archive - issue 14

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  • /

    By Ruth Barker
    On the QWERTY layout of my computer keyboard, the symbol / appears beside the questioning symbol ?. They are represented together on the same key, and
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  • Apartment / Containers

    By Vincent Bezuidenhout
    These diptychs are the start of a series of images I have been working on regarding the visual landscape we choose to surround ourselves
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  • I returned home after my first year in college to discover my younger sister had turned gorgeous. This was a disappointment, but not an
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  • Butterfly

    By Adriana de Barros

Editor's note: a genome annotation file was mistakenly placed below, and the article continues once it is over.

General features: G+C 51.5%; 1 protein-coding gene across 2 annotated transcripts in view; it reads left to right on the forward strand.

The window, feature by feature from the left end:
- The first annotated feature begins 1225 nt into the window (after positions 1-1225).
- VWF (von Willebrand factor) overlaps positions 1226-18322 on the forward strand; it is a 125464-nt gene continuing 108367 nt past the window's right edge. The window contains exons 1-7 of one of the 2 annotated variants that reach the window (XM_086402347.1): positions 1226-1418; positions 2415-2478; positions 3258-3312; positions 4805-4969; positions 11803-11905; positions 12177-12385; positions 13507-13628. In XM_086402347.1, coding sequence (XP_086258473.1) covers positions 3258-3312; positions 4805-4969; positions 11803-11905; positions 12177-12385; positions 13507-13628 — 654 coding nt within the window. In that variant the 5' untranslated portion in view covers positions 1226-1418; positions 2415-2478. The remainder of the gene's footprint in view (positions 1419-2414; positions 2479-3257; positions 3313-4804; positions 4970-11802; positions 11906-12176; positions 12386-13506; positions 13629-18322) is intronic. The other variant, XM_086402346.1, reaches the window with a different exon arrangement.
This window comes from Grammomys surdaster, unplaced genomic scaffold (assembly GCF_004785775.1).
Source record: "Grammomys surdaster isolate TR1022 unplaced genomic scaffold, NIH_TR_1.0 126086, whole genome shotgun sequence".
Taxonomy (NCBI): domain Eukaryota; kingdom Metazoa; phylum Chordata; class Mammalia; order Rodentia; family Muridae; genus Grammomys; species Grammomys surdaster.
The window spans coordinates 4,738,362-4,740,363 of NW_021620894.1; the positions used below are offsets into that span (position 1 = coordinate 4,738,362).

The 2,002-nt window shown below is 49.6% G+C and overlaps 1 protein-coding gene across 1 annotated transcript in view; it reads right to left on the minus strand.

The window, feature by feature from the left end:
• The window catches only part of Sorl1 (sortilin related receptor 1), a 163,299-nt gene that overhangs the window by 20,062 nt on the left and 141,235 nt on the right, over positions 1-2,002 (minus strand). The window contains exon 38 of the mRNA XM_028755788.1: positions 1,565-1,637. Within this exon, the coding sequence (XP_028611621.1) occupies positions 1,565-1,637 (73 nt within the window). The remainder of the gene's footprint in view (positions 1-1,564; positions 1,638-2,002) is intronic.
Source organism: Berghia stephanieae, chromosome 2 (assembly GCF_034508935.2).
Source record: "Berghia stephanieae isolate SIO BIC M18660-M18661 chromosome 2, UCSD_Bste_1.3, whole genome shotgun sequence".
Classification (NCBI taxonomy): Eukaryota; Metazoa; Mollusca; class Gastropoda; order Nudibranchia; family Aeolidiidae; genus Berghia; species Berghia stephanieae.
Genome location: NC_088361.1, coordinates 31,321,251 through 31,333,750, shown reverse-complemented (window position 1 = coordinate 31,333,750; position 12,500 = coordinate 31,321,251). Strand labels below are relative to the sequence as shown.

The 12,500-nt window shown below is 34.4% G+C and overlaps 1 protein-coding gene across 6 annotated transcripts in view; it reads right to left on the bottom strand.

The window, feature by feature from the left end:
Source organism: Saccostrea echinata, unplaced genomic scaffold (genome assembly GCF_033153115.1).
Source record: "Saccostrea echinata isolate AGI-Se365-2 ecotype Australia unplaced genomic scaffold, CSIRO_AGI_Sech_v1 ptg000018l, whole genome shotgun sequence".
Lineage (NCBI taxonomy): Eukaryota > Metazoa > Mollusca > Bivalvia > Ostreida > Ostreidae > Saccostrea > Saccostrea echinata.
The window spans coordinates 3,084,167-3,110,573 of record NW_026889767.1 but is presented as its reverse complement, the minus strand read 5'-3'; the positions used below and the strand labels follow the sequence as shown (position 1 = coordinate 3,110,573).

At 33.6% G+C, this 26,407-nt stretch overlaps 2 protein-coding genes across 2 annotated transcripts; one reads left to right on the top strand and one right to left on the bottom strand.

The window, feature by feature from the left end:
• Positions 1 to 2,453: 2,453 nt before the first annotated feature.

The pupa, a silk wrap of emotionsIsolated, within breathing, wanting to bethe intense pronoun of selfIt is silly to be one's own pronounShe giggles
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  • Collage

    By Claudio Parentela
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  • Drag and Snap

    By Leigh-Anne Niehaus
    This series is inspired by the childhood game of "snapdragon", which allows for simplistic and delightful decision-making through random selections of colour and number.
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  • Evidence of Life

    By Tamlyn Martin
    Below is an extract from a series of 11 poems created in parallel with visual artworks. 5. Memories laced with visceral realityFlooding herThe gentle
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  • Forward! Slash!

    By Travis Lyle
    You think you're a forward-thinking kinda person, do you? Lemme be the one to break it to you, sunshine – you're as lame as the